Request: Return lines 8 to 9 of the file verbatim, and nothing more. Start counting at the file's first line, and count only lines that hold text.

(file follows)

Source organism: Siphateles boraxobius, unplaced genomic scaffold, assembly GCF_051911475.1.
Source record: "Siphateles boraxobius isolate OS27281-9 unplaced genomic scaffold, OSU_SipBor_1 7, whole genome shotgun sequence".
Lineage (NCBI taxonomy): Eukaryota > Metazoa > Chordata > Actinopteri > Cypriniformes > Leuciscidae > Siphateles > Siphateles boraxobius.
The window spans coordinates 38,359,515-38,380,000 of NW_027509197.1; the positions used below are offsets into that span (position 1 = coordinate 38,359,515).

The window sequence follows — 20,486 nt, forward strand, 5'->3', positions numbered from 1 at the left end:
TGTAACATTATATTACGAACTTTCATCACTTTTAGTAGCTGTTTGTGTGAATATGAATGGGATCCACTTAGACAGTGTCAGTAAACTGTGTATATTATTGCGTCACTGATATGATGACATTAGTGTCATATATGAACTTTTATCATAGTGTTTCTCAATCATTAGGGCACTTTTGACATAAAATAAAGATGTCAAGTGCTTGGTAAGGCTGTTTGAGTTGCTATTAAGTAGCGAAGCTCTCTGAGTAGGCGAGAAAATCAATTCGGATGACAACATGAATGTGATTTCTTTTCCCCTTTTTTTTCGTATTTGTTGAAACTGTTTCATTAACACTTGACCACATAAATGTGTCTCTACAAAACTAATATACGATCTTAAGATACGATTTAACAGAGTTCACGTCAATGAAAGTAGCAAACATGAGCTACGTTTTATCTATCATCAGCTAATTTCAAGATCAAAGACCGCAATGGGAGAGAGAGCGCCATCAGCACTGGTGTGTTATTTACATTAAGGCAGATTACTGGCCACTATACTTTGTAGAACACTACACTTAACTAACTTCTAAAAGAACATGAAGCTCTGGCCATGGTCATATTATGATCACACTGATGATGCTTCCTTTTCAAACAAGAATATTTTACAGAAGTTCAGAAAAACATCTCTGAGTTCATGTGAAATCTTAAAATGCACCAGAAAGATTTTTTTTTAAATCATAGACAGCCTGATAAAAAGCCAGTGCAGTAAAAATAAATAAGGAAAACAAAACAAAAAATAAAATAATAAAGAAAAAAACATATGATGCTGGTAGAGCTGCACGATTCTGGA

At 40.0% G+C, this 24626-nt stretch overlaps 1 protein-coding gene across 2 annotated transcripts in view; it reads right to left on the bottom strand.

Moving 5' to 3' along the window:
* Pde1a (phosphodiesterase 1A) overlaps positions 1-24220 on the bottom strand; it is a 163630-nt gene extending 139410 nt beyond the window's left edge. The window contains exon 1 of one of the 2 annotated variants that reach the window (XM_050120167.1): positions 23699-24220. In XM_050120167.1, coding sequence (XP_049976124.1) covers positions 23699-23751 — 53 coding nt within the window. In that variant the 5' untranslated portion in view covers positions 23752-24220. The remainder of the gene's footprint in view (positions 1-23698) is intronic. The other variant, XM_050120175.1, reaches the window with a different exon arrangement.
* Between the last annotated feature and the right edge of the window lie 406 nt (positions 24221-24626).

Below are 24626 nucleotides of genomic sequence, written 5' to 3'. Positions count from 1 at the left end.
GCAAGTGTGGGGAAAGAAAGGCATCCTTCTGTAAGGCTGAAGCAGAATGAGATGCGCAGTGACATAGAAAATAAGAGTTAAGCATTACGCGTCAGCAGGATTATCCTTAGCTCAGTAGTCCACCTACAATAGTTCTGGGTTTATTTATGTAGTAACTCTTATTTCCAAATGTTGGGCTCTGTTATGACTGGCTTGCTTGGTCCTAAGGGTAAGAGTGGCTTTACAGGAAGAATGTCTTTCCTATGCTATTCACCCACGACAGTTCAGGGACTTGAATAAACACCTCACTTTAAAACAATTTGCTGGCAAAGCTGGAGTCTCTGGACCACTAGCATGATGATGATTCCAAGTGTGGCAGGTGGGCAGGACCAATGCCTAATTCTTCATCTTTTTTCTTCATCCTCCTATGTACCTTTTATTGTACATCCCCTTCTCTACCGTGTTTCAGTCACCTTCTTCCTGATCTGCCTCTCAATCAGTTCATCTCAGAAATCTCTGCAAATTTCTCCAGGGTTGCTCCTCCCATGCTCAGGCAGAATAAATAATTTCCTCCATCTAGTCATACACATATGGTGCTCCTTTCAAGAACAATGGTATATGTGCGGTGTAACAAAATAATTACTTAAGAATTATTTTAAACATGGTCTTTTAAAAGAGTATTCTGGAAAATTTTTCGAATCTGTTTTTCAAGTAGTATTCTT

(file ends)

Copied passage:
Moving 5' to 3' along the window:
* Pde1a (phosphodiesterase 1A) overlaps positions 1-24220 on the bottom strand; it is a 163630-nt gene extending 139410 nt beyond the window's left edge. The window contains exon 1 of one of the 2 annotated variants that reach the window (XM_050120167.1): positions 23699-24220. In XM_050120167.1, coding sequence (XP_049976124.1) covers positions 23699-23751 — 53 coding nt within the window. In that variant the 5' untranslated portion in view covers positions 23752-24220. The remainder of the gene's footprint in view (positions 1-23698) is intronic. The other variant, XM_050120175.1, reaches the window with a different exon arrangement.